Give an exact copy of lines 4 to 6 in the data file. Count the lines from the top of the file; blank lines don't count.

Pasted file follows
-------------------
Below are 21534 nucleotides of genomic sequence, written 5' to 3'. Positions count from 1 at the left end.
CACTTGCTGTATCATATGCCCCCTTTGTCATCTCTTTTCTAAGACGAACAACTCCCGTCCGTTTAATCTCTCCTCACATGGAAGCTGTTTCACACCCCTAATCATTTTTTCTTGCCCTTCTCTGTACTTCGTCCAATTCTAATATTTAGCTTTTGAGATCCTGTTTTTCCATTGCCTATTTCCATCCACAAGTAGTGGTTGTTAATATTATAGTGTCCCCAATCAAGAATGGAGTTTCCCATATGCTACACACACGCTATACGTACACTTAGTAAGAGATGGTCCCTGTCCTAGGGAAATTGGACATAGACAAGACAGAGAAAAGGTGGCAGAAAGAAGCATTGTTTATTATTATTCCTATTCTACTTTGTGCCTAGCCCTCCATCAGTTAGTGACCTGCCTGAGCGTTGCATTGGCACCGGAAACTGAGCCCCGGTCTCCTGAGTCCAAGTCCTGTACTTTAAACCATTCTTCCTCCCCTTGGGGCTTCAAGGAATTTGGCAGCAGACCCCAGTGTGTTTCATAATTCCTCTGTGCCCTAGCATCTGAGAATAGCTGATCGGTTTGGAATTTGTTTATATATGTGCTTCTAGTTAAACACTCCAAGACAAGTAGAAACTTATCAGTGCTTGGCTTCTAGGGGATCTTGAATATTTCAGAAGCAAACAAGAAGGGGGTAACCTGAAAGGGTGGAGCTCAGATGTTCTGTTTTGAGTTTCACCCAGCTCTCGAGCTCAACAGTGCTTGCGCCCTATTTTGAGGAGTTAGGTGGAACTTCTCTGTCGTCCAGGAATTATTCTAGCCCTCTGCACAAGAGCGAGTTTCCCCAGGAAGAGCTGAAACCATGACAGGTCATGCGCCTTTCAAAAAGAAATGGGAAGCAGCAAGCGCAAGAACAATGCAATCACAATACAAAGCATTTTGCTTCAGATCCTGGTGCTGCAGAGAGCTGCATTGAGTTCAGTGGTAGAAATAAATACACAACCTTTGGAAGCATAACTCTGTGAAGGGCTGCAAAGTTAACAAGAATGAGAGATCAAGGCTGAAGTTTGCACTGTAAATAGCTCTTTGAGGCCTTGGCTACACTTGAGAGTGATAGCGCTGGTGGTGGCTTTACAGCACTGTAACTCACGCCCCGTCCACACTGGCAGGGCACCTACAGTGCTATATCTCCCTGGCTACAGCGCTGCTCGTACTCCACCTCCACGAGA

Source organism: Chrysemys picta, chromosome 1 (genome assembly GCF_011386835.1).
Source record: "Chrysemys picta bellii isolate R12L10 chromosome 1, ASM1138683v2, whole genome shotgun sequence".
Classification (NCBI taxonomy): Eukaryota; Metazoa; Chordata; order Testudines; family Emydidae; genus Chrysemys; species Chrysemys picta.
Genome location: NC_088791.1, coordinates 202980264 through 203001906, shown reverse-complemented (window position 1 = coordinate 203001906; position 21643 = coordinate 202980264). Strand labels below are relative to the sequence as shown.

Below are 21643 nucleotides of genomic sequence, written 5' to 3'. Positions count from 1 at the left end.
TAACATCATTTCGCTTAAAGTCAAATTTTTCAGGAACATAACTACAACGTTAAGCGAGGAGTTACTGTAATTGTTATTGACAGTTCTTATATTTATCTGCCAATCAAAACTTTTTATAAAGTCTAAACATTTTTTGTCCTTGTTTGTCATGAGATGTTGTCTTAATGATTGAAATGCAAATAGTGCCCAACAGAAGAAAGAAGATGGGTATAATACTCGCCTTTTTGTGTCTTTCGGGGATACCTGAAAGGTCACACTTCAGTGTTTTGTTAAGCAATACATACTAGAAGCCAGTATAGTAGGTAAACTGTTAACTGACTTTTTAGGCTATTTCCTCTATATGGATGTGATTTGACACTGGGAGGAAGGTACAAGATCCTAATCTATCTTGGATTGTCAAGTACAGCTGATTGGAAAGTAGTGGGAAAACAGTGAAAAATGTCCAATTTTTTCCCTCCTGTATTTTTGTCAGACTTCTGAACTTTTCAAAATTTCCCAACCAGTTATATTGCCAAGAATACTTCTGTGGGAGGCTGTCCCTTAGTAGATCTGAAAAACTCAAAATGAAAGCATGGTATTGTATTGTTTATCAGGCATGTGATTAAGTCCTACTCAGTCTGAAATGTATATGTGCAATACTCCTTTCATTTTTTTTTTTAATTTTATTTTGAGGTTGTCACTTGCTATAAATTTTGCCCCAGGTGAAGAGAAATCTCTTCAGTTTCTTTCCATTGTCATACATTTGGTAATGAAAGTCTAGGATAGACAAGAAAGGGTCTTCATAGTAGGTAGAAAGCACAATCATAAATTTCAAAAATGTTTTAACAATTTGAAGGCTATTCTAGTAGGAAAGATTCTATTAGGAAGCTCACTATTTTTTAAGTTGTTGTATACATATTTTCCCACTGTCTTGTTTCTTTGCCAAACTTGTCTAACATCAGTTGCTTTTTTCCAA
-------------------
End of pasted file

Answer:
Source record: "Chrysemys picta bellii isolate R12L10 chromosome 1, ASM1138683v2, whole genome shotgun sequence".
Classification (NCBI taxonomy): Eukaryota; Metazoa; Chordata; order Testudines; family Emydidae; genus Chrysemys; species Chrysemys picta.
Genome location: NC_088791.1, coordinates 202980264 through 203001906, shown reverse-complemented (window position 1 = coordinate 203001906; position 21643 = coordinate 202980264). Strand labels below are relative to the sequence as shown.